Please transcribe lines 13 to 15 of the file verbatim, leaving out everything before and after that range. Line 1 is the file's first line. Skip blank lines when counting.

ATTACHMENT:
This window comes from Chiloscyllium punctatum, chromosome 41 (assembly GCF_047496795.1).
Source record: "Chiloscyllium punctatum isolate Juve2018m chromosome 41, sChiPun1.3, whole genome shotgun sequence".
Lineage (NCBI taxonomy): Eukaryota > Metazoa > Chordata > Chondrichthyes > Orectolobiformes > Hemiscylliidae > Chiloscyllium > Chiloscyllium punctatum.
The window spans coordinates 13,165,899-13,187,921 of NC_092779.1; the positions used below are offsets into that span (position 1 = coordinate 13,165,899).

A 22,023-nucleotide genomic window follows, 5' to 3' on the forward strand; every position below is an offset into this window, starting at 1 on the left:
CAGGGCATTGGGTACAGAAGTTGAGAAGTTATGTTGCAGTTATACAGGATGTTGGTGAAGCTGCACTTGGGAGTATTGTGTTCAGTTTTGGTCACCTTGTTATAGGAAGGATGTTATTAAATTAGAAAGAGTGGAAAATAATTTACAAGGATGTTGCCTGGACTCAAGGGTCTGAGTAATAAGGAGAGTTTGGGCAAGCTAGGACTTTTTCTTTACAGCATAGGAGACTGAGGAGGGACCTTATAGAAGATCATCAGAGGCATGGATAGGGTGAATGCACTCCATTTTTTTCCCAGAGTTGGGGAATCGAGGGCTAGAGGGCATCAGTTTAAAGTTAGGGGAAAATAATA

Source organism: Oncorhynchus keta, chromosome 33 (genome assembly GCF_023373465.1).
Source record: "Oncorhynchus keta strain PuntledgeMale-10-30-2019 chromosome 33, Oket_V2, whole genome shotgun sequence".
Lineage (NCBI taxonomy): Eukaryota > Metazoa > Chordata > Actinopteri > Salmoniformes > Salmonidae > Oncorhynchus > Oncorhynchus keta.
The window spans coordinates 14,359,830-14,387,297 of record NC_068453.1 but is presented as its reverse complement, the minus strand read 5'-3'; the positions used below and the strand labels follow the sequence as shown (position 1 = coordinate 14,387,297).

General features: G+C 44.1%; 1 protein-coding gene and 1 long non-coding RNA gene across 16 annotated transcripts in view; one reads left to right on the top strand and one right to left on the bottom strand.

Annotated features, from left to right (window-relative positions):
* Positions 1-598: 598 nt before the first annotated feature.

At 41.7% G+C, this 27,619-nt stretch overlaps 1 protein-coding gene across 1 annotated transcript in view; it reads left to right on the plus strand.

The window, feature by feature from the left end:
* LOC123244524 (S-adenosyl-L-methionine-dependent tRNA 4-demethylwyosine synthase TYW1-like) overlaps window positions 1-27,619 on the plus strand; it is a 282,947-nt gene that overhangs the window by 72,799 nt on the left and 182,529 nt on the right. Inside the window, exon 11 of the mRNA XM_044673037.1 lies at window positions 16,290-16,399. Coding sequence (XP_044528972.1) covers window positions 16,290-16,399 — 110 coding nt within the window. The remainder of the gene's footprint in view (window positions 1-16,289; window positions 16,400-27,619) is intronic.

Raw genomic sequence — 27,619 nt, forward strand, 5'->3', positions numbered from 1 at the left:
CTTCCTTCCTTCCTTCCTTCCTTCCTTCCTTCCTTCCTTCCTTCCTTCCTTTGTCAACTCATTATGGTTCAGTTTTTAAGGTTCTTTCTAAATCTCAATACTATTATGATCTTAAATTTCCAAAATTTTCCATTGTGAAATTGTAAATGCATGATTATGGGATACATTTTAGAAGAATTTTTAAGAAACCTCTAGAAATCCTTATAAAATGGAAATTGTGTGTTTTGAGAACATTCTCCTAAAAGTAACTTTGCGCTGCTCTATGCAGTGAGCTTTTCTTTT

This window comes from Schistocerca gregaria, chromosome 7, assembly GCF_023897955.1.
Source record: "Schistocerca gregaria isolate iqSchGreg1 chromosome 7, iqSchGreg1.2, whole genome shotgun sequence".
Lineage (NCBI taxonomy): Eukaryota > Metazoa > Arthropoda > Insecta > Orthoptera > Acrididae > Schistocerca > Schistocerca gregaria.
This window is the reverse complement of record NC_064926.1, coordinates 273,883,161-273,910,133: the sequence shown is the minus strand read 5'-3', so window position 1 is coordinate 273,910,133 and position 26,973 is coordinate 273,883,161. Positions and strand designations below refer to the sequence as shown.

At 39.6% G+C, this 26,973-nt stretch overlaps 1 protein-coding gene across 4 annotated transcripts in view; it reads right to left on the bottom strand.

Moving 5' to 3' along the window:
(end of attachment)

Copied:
* Positions 1-598: 598 nt before the first annotated feature.

At 41.7% G+C, this 27,619-nt stretch overlaps 1 protein-coding gene across 1 annotated transcript in view; it reads left to right on the plus strand.

The window, feature by feature from the left end: